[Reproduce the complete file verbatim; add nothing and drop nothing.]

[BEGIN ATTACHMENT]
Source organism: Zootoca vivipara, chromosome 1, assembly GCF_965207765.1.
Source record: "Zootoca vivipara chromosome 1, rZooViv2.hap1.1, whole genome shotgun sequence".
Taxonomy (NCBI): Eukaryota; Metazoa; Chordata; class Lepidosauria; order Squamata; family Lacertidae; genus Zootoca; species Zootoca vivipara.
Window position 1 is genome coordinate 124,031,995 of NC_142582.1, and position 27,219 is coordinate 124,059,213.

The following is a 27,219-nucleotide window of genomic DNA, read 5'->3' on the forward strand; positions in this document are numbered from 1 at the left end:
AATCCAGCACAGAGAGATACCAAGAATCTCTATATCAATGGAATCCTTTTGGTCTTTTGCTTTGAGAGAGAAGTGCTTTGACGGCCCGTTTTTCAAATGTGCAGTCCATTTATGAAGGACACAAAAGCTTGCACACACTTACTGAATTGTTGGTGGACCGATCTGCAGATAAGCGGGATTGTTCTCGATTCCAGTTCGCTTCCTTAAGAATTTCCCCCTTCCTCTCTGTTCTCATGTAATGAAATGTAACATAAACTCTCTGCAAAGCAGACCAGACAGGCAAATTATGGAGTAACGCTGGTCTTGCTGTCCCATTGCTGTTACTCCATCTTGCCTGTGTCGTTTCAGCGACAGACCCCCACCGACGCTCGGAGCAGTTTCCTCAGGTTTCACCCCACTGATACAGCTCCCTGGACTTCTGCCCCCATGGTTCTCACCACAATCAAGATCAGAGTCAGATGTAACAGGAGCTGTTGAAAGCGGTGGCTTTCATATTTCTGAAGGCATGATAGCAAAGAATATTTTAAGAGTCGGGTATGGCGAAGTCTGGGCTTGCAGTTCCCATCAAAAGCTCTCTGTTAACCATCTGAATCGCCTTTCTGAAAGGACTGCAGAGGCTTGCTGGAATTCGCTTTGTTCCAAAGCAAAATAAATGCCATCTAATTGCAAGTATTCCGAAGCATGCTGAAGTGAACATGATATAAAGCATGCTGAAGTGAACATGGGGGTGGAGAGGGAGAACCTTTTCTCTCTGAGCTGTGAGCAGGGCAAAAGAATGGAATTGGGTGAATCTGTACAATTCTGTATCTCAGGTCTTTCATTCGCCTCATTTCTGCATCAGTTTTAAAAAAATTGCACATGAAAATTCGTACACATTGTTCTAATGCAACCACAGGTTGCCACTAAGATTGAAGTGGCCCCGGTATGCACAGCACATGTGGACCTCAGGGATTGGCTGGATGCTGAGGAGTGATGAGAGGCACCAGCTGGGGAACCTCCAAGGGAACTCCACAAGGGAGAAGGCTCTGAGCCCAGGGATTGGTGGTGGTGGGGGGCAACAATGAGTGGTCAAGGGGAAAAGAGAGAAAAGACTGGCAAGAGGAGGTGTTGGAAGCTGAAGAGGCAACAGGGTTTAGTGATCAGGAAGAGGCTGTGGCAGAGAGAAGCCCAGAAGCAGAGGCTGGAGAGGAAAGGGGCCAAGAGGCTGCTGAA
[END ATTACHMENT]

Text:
Source organism: Zootoca vivipara, chromosome 1, assembly GCF_965207765.1.
Source record: "Zootoca vivipara chromosome 1, rZooViv2.hap1.1, whole genome shotgun sequence".
Taxonomy (NCBI): Eukaryota; Metazoa; Chordata; class Lepidosauria; order Squamata; family Lacertidae; genus Zootoca; species Zootoca vivipara.
Window position 1 is genome coordinate 124,031,995 of NC_142582.1, and position 27,219 is coordinate 124,059,213.

The following is a 27,219-nucleotide window of genomic DNA, read 5'->3' on the forward strand; positions in this document are numbered from 1 at the left end:
AATCCAGCACAGAGAGATACCAAGAATCTCTATATCAATGGAATCCTTTTGGTCTTTTGCTTTGAGAGAGAAGTGCTTTGACGGCCCGTTTTTCAAATGTGCAGTCCATTTATGAAGGACACAAAAGCTTGCACACACTTACTGAATTGTTGGTGGACCGATCTGCAGATAAGCGGGATTGTTCTCGATTCCAGTTCGCTTCCTTAAGAATTTCCCCCTTCCTCTCTGTTCTCATGTAATGAAATGTAACATAAACTCTCTGCAAAGCAGACCAGACAGGCAAATTATGGAGTAACGCTGGTCTTGCTGTCCCATTGCTGTTACTCCATCTTGCCTGTGTCGTTTCAGCGACAGACCCCCACCGACGCTCGGAGCAGTTTCCTCAGGTTTCACCCCACTGATACAGCTCCCTGGACTTCTGCCCCCATGGTTCTCACCACAATCAAGATCAGAGTCAGATGTAACAGGAGCTGTTGAAAGCGGTGGCTTTCATATTTCTGAAGGCATGATAGCAAAGAATATTTTAAGAGTCGGGTATGGCGAAGTCTGGGCTTGCAGTTCCCATCAAAAGCTCTCTGTTAACCATCTGAATCGCCTTTCTGAAAGGACTGCAGAGGCTTGCTGGAATTCGCTTTGTTCCAAAGCAAAATAAATGCCATCTAATTGCAAGTATTCCGAAGCATGCTGAAGTGAACATGATATAAAGCATGCTGAAGTGAACATGGGGGTGGAGAGGGAGAACCTTTTCTCTCTGAGCTGTGAGCAGGGCAAAAGAATGGAATTGGGTGAATCTGTACAATTCTGTATCTCAGGTCTTTCATTCGCCTCATTTCTGCATCAGTTTTAAAAAAATTGCACATGAAAATTCGTACACATTGTTCTAATGCAACCACAGGTTGCCACTAAGATTGAAGTGGCCCCGGTATGCACAGCACATGTGGACCTCAGGGATTGGCTGGATGCTGAGGAGTGATGAGAGGCACCAGCTGGGGAACCTCCAAGGGAACTCCACAAGGGAGAAGGCTCTGAGCCCAGGGATTGGTGGTGGTGGGGGGCAACAATGAGTGGTCAAGGGGAAAAGAGAGAAAAGACTGGCAAGAGGAGGTGTTGGAAGCTGAAGAGGCAACAGGGTTTAGTGATCAGGAAGAGGCTGTGGCAGAGAGAAGCCCAGAAGCAGAGGCTGGAGAGGAAAGGGGCCAAGAGGCTGCTGAA